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Illustration of an automated mill for processing grain

This illustration of an automated mill for processing grain appeared in Oliver Evans’ “The Young Mill-wright & Miller’s Guide,” published in 1795.

To the Millers—The Subscribers have a Merchant-Mill on Redclay Creek, 3 Miles above Newport, Newcastle County, Delaware, with Evans’s new-invented Elevators and Hopperboys erected in her.  John, Theophilus, & Oliver Evans

Thus read a broadside advertising a new invention for the new United States, an automated grain mill.  The mill was invented in 1787 by Oliver Evans (1755-1819) of Delaware.  Evans was an inventor of a machine for making card teeth for carding wool, a high-pressure steam engine and a refrigeration machine.  But his most important invention was his grain mill apparatus.

After the American Revolution, the country was in an economic crisis.  The United States plunged into a recession, with high taxes, a large war debt, and a weak central government.  But a growing domestic market in the 1780s caused some industries to expand.  The Middle Colonies, particularly Pennsylvania and Maryland, supported large grain growing regions, which paved the way for an entrepreneur like Oliver Evans to invent and patent a machine to make grain grinding easier.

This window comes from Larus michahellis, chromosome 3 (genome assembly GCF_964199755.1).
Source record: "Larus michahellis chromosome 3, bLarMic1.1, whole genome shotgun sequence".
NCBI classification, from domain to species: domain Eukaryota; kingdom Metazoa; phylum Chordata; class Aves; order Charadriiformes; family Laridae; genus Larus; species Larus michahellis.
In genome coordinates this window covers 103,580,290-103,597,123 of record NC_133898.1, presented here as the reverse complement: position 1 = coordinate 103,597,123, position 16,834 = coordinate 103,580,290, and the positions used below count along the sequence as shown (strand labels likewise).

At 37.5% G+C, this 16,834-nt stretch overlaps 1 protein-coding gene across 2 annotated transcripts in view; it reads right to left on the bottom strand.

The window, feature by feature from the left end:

In Evans’ flour mill, all the work was done by a variety of machines geared to the same water wheel.  Only two men were needed, one to empty bags of wheat at one end of the machine, and one to close and roll away barrels of flour at the other end.  Mill owners in the Delaware Valley gradually began to replace their older, laborious mills with Evans’ product.  Even George Washington installed Evans’ invention at his gristmill at Mount Vernon!

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